This book examines the process of secularization in the Middle East in the late 19th and early 20th century through an analysis of the transformation and abolition of Islamic Caliphate. Focusing on debates in both the center of the Caliphate and its periphery, the author argues that the relationship between Islam and secularism was one of accommodation, rather than simply conflict and confrontation, because Islam was the single most important source of legitimation in the modernization of the Middle East.
Through detailed analysis of both official documents and the writings of the intellectuals who contributed to reforms in the Empire, the author first examines the general secularization process in the Ottoman Empire from the late 18th century up to the end of the 1920s. He then presents an in-depth analysis of a crucial case of secularization: the demise of Islamic Caliphate. Drawing upon a wide range of secondary and primary sources on the Caliphate and the wider process of political modernization, he employs discourse analysis and comparative-historical methods to examine how the Caliphate was first transformed into a "spiritual" institution and then abolished in 1924 by Turkish secularists. Ardıç also demonstrates how the book’s argument is applicable to wider secularization and modernization processes in the Middle East.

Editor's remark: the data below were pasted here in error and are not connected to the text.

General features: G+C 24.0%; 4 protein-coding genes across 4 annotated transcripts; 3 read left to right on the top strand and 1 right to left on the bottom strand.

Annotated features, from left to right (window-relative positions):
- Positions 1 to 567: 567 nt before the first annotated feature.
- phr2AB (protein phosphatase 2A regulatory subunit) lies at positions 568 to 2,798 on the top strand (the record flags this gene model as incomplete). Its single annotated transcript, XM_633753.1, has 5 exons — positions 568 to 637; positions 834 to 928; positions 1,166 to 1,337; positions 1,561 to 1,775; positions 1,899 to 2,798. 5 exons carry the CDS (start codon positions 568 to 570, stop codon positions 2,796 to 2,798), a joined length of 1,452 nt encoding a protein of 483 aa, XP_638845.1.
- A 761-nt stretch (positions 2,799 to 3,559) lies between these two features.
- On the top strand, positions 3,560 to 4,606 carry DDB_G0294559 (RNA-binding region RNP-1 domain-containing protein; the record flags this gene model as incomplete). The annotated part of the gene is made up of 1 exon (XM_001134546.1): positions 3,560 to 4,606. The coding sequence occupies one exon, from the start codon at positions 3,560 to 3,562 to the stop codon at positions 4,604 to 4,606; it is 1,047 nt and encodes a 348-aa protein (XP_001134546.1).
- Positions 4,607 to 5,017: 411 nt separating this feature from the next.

Deriving insights from history, anthropology, Islamic law and political science, the book will engage a critical mass of scholars interested in Middle Eastern studies, political Islam, secularization and the near-global revival of religion as well as the historians of Islam and late-Ottoman Empire, and those working in the field of historical sociology and the sociology of religion as a case study.
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